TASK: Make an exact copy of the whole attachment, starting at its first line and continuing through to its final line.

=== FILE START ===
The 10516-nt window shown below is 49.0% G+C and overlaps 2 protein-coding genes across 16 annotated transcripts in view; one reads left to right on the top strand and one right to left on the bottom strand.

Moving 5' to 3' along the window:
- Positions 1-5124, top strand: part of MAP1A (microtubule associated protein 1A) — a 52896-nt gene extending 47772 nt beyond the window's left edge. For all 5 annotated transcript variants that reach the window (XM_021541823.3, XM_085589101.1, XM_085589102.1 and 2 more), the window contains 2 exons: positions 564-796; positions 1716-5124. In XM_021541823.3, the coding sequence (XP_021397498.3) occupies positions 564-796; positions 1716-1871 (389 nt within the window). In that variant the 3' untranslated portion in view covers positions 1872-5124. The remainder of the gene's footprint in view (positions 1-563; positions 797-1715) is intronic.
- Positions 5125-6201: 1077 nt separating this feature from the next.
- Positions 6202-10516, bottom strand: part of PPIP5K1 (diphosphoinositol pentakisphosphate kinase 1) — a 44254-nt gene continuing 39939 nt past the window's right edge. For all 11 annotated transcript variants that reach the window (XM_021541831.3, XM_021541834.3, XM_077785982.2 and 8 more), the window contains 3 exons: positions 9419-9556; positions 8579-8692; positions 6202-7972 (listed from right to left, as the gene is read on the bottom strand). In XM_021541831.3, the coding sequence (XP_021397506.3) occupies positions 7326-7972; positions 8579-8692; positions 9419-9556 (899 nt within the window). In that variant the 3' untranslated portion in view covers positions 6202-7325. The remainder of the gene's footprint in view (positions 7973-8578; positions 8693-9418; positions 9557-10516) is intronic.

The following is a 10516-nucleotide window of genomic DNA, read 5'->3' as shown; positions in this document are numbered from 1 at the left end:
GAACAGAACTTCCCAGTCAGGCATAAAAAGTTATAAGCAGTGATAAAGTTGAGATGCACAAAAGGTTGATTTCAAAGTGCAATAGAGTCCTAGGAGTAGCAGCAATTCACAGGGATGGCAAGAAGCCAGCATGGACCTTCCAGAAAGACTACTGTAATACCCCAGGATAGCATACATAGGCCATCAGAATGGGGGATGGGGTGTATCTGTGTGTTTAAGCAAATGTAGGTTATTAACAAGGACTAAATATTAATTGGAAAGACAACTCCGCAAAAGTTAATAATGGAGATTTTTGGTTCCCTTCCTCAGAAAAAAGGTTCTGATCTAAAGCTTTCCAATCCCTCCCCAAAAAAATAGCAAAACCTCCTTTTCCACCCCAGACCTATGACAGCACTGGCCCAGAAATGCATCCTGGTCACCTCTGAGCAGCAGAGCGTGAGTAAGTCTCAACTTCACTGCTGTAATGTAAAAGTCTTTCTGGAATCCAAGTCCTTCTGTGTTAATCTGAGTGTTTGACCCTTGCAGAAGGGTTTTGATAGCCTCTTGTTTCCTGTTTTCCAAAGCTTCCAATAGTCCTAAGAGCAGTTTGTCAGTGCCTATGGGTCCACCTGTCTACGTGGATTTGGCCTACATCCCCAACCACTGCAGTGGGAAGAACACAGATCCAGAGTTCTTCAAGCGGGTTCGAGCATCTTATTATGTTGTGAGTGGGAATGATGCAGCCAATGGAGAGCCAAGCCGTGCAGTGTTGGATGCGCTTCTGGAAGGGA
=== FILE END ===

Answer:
The 10516-nt window shown below is 49.0% G+C and overlaps 2 protein-coding genes across 16 annotated transcripts in view; one reads left to right on the top strand and one right to left on the bottom strand.

Moving 5' to 3' along the window:
- Positions 1-5124, top strand: part of MAP1A (microtubule associated protein 1A) — a 52896-nt gene extending 47772 nt beyond the window's left edge. For all 5 annotated transcript variants that reach the window (XM_021541823.3, XM_085589101.1, XM_085589102.1 and 2 more), the window contains 2 exons: positions 564-796; positions 1716-5124. In XM_021541823.3, the coding sequence (XP_021397498.3) occupies positions 564-796; positions 1716-1871 (389 nt within the window). In that variant the 3' untranslated portion in view covers positions 1872-5124. The remainder of the gene's footprint in view (positions 1-563; positions 797-1715) is intronic.
- Positions 5125-6201: 1077 nt separating this feature from the next.
- Positions 6202-10516, bottom strand: part of PPIP5K1 (diphosphoinositol pentakisphosphate kinase 1) — a 44254-nt gene continuing 39939 nt past the window's right edge. For all 11 annotated transcript variants that reach the window (XM_021541831.3, XM_021541834.3, XM_077785982.2 and 8 more), the window contains 3 exons: positions 9419-9556; positions 8579-8692; positions 6202-7972 (listed from right to left, as the gene is read on the bottom strand). In XM_021541831.3, the coding sequence (XP_021397506.3) occupies positions 7326-7972; positions 8579-8692; positions 9419-9556 (899 nt within the window). In that variant the 3' untranslated portion in view covers positions 6202-7325. The remainder of the gene's footprint in view (positions 7973-8578; positions 8693-9418; positions 9557-10516) is intronic.

The following is a 10516-nucleotide window of genomic DNA, read 5'->3' as shown; positions in this document are numbered from 1 at the left end:
GAACAGAACTTCCCAGTCAGGCATAAAAAGTTATAAGCAGTGATAAAGTTGAGATGCACAAAAGGTTGATTTCAAAGTGCAATAGAGTCCTAGGAGTAGCAGCAATTCACAGGGATGGCAAGAAGCCAGCATGGACCTTCCAGAAAGACTACTGTAATACCCCAGGATAGCATACATAGGCCATCAGAATGGGGGATGGGGTGTATCTGTGTGTTTAAGCAAATGTAGGTTATTAACAAGGACTAAATATTAATTGGAAAGACAACTCCGCAAAAGTTAATAATGGAGATTTTTGGTTCCCTTCCTCAGAAAAAAGGTTCTGATCTAAAGCTTTCCAATCCCTCCCCAAAAAAATAGCAAAACCTCCTTTTCCACCCCAGACCTATGACAGCACTGGCCCAGAAATGCATCCTGGTCACCTCTGAGCAGCAGAGCGTGAGTAAGTCTCAACTTCACTGCTGTAATGTAAAAGTCTTTCTGGAATCCAAGTCCTTCTGTGTTAATCTGAGTGTTTGACCCTTGCAGAAGGGTTTTGATAGCCTCTTGTTTCCTGTTTTCCAAAGCTTCCAATAGTCCTAAGAGCAGTTTGTCAGTGCCTATGGGTCCACCTGTCTACGTGGATTTGGCCTACATCCCCAACCACTGCAGTGGGAAGAACACAGATCCAGAGTTCTTCAAGCGGGTTCGAGCATCTTATTATGTTGTGAGTGGGAATGATGCAGCCAATGGAGAGCCAAGCCGTGCAGTGTTGGATGCGCTTCTGGAAGGGA